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Miles v. Diehl

United States District Court, Second Circuit

May 28, 2013



CHARLES J. SIRAGUSA, District Judge.

Deshawn Miles ("Plaintiff") is an inmate currently in the custody of the Federal Bureau of Prisons who commenced this action proceeding pro se. Now before the Court is a summary judgment motion (Docket No. [#12]) by defendants James Diehl ("Diehl") and Peter Kingsbury ("Kingsbury"). The application is granted and this action is dismissed.


Unless otherwise noted the following are the facts of the case view ed in the light most-favorable to Plaintiff, the non-moving party. This action arose when Plaintiff was previously confined in the custody of the New York State Department of Corrections and Community Supervision ("DOCCS"). At all relevant times Diehl and Kingsbury were employed by DOCCS as corrections officers at Attica Correctional Facility ("Attica"). On September 14, 2010, Diehl and Kingsbury were transporting Plaintiff from Attica to Sing Sing Correctional Facility ("Sing Sing") in a prison passenger van. During the trip, the van was struck from behind by another vehicle, causing minimal damage to the van. How ever, Plaintiff maintains that he sustained an injury to his lower back during the collision.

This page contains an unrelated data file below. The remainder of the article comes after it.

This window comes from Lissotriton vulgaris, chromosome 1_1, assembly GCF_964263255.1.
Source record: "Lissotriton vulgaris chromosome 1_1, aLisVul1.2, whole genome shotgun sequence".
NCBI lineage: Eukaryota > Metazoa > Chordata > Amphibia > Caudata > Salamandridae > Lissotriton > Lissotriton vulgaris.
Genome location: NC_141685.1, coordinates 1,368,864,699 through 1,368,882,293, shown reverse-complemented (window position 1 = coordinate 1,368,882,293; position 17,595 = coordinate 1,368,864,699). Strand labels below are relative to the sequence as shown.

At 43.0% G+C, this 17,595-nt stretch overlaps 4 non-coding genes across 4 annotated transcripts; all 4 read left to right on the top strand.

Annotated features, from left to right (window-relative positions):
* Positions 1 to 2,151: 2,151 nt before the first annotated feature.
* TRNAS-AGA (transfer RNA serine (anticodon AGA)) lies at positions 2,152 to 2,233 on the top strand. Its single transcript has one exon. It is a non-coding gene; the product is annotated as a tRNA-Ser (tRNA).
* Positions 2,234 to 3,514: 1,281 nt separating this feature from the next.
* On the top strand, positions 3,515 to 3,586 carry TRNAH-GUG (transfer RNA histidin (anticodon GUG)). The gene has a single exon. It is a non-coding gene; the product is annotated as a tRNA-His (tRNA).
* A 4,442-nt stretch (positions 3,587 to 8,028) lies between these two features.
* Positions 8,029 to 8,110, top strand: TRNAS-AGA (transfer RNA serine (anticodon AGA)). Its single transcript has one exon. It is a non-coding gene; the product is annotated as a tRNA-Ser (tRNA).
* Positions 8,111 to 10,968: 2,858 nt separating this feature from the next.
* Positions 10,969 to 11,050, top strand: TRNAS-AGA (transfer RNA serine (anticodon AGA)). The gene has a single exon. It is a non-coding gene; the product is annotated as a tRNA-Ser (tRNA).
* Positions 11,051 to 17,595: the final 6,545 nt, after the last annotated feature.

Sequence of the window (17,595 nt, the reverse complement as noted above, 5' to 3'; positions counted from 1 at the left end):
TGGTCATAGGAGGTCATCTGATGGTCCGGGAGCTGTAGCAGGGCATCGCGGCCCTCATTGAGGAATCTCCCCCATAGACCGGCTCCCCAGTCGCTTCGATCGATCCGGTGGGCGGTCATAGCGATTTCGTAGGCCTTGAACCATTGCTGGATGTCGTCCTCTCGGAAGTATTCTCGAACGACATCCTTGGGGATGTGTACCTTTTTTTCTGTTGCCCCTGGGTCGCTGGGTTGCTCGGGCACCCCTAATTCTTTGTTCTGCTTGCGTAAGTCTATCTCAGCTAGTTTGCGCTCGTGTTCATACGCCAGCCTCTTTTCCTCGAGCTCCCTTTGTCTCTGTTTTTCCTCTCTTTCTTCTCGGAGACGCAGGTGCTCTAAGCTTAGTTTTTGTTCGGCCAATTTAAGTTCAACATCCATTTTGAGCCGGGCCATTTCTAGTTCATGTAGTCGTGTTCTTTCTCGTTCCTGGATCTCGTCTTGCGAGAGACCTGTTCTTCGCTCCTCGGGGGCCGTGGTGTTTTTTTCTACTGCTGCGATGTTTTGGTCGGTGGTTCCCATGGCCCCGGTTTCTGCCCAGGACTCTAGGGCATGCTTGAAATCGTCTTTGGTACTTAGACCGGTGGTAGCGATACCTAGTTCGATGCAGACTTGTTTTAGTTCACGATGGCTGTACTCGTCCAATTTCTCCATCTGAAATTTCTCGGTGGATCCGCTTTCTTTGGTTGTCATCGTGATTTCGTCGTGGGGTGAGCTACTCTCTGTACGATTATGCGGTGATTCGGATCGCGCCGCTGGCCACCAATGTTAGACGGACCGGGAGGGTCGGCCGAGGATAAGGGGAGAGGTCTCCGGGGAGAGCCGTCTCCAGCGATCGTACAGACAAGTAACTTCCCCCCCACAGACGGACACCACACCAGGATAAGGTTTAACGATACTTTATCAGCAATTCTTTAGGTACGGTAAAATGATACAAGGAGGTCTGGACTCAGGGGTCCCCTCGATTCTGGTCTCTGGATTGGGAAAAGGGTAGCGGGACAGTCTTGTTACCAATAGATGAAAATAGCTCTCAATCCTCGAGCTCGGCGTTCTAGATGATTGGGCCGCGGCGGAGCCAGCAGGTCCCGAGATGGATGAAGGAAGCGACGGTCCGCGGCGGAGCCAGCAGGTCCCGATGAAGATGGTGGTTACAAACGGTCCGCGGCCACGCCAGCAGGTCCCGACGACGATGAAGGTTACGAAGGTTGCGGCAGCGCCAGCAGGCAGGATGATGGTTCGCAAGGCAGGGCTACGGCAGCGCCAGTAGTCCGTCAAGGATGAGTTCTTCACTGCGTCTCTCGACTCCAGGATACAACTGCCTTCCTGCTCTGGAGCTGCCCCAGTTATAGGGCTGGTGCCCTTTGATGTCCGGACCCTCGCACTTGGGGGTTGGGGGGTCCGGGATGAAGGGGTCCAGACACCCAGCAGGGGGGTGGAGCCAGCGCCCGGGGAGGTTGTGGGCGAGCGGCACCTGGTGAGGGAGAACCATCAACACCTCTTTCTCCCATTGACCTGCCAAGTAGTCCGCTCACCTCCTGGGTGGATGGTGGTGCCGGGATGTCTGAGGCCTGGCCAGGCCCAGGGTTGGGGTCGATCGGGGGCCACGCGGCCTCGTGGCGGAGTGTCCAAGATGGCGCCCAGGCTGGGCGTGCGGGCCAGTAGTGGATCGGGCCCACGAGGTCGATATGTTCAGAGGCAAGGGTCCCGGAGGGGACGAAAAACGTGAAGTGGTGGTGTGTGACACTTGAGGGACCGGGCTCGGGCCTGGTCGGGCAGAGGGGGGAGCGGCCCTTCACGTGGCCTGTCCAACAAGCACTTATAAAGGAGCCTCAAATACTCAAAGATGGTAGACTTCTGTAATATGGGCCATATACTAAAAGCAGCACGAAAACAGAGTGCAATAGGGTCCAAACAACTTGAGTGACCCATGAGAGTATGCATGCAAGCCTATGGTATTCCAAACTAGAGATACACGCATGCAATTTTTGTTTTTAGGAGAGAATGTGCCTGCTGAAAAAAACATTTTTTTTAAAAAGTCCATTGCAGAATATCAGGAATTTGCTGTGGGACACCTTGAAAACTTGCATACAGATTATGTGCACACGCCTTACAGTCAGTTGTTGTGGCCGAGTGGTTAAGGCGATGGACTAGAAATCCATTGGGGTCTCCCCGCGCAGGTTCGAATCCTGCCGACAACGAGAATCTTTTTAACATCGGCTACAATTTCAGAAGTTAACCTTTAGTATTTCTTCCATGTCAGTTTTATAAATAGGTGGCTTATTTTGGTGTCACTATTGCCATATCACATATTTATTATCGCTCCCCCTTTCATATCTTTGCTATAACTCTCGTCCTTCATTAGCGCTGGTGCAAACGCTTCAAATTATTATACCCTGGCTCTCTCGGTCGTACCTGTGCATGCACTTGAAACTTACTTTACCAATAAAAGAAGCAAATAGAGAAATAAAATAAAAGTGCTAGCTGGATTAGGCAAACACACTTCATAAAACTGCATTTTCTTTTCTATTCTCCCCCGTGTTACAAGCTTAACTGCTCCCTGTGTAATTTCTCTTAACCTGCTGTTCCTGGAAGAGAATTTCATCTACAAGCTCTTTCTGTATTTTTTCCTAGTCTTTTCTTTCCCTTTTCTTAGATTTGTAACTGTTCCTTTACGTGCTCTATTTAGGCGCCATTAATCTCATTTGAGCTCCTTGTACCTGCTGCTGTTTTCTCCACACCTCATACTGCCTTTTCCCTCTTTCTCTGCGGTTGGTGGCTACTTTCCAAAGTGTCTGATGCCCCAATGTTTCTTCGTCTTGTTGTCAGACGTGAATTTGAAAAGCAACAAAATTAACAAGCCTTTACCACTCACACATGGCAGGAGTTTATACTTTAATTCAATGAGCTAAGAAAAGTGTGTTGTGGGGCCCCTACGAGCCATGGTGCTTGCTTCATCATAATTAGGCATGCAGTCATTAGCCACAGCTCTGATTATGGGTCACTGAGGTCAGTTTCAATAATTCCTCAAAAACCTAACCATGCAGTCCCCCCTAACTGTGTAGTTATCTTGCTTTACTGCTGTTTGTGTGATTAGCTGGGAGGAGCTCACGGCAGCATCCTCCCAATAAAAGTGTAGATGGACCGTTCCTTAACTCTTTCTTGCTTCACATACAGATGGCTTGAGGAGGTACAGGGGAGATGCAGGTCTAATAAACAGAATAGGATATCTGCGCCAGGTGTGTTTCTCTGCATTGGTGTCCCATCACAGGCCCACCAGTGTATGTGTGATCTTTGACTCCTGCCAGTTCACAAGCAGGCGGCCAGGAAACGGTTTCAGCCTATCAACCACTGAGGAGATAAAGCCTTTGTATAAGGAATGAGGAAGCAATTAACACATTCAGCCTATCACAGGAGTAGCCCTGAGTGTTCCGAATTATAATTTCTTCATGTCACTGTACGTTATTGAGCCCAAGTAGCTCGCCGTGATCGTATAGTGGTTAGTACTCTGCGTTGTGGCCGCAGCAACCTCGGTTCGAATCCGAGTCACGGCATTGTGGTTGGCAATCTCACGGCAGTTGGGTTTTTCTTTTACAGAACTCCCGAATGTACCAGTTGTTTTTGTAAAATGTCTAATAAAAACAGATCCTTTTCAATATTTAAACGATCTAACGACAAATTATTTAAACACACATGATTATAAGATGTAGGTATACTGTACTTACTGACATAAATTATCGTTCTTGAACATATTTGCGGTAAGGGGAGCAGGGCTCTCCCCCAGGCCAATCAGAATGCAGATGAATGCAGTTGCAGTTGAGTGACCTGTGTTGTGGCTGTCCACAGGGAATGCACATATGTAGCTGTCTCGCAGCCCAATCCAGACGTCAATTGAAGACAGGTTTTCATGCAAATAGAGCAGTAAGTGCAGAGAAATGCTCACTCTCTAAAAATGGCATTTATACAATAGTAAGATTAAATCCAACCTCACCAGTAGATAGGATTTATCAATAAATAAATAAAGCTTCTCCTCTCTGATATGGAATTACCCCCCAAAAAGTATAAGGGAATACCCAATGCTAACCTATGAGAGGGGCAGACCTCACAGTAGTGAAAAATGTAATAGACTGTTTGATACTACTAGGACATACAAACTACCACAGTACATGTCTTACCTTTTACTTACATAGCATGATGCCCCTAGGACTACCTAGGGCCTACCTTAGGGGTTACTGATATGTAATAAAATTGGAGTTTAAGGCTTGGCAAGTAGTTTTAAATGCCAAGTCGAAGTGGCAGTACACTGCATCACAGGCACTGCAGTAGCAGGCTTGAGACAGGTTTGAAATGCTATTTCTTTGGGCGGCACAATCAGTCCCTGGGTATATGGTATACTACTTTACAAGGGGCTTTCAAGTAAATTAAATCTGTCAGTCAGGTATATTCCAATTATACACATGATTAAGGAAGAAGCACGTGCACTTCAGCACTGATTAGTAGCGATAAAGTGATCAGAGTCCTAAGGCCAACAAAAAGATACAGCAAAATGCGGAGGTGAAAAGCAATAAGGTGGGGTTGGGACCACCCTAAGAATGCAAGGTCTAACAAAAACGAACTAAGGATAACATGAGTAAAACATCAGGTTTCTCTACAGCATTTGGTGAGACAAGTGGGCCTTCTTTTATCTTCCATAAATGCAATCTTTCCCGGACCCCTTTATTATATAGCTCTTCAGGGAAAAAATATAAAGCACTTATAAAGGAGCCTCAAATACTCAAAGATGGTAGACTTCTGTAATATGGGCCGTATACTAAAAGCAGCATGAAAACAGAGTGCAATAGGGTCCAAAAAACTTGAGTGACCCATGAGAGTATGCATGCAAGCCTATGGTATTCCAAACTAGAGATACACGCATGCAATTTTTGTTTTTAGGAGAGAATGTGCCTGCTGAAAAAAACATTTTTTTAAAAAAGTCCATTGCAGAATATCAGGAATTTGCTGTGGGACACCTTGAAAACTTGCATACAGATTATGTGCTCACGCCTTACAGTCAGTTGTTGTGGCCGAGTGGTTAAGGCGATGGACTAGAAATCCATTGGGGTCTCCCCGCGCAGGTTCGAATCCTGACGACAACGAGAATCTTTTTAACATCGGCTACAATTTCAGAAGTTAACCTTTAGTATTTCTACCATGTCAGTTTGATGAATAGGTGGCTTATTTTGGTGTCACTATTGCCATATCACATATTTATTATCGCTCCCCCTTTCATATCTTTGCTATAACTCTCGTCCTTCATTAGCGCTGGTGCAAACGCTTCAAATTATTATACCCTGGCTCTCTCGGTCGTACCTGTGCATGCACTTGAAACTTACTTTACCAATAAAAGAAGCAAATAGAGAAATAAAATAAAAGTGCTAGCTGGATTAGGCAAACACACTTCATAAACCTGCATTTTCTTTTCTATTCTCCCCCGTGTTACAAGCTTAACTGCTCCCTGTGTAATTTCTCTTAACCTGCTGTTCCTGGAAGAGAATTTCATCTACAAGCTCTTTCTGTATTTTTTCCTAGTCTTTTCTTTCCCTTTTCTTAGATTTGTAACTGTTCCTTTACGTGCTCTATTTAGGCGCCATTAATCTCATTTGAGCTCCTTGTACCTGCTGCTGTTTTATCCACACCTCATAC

Shortly thereafter, on October 22, 2010, Plaintiff commenced this action. The Complaint [#1] purports to assert state-law negligence claims against Diehl, Kingsbury, the driver of the second vehicle, and the driver's insurance company. The Complaint also purports to state an Eighth Amendment "deliberate indifference" claim against Diehl and Kingsbury pursuant to 42 U.S.C. § 1983 in connection with the accident. Along with the Complaint, Plaintiff filed an application to proceed in forma pauperis. The Court granted the application to proceed in forma pauperis and review ed the Complaint pursuant to 28 U.S.C. § § 1915(e)(2) and 1915A(a). Liberally construing the pro se pleading, the Court determined that the Complaint stated an Eighth Amendment claim against Diehl and Kingsbury, since Plaintiff alleged in the pleading that he was handcuffed and not wearing a seat belt at the time of the accident. See, Complaint [#1] at p. 6 ("I didn't have any seatbelts on."). The Court interpreted that statement to possibly mean that Diehl and Kingsbury were responsible for Plaintiff being unrestrained during the accident, in disregard to his safety. See, Decision and Order [#3] ("Plaintiff's allegations... that he was cuffed and shackled and not wearing a seatbelt at the time of the accident are sufficient to allow his Eighth Amendment claim of deliberate indifference against the transporting officers to proceed. These facts allege more than mere negligence or an ordinary lack of due care. See, Graham v. Poole, 476 F.Supp.2d at 259-60."). The Court also permitted supplemental state-law negligence claims to go forward against Diehl, Kingsbury, the driver of the second vehicle and the driver's insurance company. How ever, the driver and the insurance company have never been served in this action.